25] “When there is violence there is messiness. Violence brings too many residues of hate in the reconstruction period. Apart from its obvious horrors, it creates too many post-revolutionary problems. If at all possible, we want the revolution to be peaceful and reconciliatory.”
26] “I think there is no running away from the fact that now in South Africa there is such an ill distribution of wealth that any form of political freedom which does not touch on the proper distribution of wealth will be meaningless.”
27] “It seems sometimes that it is a crime for non-white students to think for themselves. The idea of everything being done for the blacks is an old one and all liberals take pride in it; but once the black students want to do things for themselves suddenly they are regarded as becoming “militant”.
28] “What we want is not black visibility but real black participation.”
29] “The fact that we have differences of approach should not cloud the issue. We have a responsibilty not only to ourselves but also to the society from which we spring. No one will ever take up the challenge until we, of our own accord, accept the inevitable fact that ultimately the leadership of the non-white peoples in this country rests with us.”
30] “It was felt that a time had come when blacks had to formulate their own thinking, unpolluted by ideas emanating from a group with lots at stake in the status quo.”
31] “I am against the fact that a settler minority should impose an entire system of values on an indigenous people.”
32] “Material want is bad enough, but coupled with spiritual poverty it kills.”
33] “Ground for a revolution is always fertile in the presence of absolute destitution.”
34] “Black Consciousness” seeks to show black people the value of their own standards and outlook. It urges black people to judge themselves according to these standards and not to be fooled by white society who are white-washed themselves and made white standards the yardstick by which even black people judge each other.”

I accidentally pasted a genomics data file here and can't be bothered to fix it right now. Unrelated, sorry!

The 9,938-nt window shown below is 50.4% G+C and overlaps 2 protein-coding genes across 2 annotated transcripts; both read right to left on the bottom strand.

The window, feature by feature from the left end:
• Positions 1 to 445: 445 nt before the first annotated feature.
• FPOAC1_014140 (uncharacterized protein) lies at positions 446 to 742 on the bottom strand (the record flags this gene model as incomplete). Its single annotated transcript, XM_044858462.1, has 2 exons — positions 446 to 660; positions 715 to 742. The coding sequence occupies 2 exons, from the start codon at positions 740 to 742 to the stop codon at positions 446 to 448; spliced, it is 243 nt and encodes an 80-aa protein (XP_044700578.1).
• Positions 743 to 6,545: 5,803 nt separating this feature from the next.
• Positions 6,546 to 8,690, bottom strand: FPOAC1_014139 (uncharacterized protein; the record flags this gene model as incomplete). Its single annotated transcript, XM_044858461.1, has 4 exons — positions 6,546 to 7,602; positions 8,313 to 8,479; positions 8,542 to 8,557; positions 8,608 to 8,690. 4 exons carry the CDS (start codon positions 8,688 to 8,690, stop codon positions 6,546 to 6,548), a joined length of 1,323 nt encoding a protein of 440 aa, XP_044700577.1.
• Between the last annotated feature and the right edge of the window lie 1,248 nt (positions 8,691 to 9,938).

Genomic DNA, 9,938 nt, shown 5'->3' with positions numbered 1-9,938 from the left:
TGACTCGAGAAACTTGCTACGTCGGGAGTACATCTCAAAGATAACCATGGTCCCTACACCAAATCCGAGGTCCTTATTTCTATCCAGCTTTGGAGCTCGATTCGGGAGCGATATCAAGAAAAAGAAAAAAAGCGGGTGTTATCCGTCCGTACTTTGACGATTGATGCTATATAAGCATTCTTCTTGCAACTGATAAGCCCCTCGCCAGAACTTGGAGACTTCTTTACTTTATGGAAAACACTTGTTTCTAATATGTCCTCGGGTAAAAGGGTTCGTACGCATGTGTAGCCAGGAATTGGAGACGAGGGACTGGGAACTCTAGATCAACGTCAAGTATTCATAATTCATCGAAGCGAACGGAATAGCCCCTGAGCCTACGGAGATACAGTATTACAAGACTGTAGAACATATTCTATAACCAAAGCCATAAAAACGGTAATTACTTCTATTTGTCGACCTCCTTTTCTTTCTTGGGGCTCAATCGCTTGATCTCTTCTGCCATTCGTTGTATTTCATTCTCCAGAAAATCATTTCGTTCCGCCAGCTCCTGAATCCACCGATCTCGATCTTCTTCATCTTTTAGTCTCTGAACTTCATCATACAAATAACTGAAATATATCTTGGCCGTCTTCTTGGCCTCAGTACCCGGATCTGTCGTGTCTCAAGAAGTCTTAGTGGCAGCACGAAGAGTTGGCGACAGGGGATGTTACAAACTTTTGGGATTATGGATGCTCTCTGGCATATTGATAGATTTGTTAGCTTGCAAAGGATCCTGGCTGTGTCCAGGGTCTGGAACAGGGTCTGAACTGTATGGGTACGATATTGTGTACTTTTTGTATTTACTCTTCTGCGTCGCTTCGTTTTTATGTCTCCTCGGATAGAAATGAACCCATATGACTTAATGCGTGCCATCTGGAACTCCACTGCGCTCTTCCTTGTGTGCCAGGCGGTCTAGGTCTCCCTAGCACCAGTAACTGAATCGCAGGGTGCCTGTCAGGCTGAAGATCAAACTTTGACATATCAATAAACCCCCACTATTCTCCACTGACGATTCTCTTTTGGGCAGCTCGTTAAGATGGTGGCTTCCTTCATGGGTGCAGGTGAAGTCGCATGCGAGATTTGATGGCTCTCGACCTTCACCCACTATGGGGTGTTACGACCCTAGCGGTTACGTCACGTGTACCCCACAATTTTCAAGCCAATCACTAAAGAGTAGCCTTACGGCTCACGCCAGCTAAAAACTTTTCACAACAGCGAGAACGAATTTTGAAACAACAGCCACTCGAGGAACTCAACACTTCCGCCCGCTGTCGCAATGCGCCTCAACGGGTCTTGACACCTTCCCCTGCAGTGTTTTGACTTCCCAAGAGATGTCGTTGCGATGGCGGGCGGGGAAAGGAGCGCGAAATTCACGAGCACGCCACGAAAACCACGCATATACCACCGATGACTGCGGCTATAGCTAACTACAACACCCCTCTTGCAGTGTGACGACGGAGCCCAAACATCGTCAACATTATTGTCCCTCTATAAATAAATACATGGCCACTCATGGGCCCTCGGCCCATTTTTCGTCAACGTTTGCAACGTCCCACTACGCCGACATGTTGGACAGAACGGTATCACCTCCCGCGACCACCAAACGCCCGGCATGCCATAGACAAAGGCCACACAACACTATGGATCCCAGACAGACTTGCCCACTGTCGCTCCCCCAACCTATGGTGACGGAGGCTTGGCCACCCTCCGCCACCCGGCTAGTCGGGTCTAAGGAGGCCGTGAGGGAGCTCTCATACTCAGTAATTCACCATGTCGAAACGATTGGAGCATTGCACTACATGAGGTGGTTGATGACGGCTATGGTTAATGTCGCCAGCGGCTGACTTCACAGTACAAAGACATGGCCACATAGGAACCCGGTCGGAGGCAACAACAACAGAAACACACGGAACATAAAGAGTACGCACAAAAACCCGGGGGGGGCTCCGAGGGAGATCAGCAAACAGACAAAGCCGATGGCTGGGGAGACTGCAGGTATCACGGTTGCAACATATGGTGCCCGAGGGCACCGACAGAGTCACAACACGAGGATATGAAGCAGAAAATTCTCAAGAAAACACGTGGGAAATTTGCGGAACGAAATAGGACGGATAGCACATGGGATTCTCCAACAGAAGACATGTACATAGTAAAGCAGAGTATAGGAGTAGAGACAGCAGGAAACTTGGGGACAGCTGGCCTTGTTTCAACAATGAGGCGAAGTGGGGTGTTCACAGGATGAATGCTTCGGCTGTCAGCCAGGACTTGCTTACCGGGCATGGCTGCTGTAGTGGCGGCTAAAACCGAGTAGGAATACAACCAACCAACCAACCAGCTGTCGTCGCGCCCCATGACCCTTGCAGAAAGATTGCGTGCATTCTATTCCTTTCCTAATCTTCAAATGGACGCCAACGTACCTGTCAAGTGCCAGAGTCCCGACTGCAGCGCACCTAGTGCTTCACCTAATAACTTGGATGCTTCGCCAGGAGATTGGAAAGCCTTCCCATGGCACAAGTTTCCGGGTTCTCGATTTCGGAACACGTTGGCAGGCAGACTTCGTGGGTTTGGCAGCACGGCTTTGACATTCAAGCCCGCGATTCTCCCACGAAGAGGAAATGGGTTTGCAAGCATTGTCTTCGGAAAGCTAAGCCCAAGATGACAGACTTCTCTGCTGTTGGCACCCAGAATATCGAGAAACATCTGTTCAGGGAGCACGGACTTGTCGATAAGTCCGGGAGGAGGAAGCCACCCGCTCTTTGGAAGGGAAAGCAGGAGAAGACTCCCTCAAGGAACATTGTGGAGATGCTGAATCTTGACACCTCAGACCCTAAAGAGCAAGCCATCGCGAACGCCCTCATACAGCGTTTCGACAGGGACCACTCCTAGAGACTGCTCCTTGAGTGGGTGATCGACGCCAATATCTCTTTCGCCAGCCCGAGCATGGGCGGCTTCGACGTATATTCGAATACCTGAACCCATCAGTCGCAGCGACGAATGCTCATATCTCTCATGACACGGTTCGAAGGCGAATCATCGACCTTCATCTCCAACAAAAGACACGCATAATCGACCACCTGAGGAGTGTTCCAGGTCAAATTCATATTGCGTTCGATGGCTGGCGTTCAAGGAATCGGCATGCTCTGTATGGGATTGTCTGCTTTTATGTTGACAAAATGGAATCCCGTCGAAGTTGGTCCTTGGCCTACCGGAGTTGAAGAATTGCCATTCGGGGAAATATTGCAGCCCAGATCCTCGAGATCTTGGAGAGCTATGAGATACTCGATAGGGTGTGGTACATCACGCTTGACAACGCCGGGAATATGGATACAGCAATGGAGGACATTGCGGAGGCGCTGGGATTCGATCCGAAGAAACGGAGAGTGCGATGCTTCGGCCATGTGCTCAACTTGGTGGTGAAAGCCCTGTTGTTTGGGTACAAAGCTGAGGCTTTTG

35] “Black people must recognise the various institutions of apartheid for what they are – gags intended to get black people fighting separately for certain “freedoms” and “gains” which were prescribed for them long ago. We must refuse to accept it as inevitable that the only political action the blacks may take is through these institutions.”
36] “Granted that it may be more attractive and even safer to join the system, we must still recognise that in doing so we are well on the way towards selling our souls.”
37] “Thus in its entirety the African Culture spells us out as people particularly close to nature. As Kaunda puts it, our people may be unlettered and their physical horizons may be limited yet “they inhabit a larger world than the sophisticated Westerner who has magnified his physical senses through inverted gadgets at the price all too often of cutting out the dimension of the spritiual.” This close proximity to Nature enables the emotional component in us to be so much richer in that it makes it possible for us, without any apparent difficulty to feel for people and to easily identify with them in any emotional situation arising out of suffering.”
Feel free to share and let us remember Steve’s words in everything we do to uplift the race and persent a more human face to the world. Let us emulate him in his selfless sacrifice for freedom.
Watch for my review of Steve Biko’s collection of writings, I Write What I Like, coming soon. Pray, I do it justice. One Love.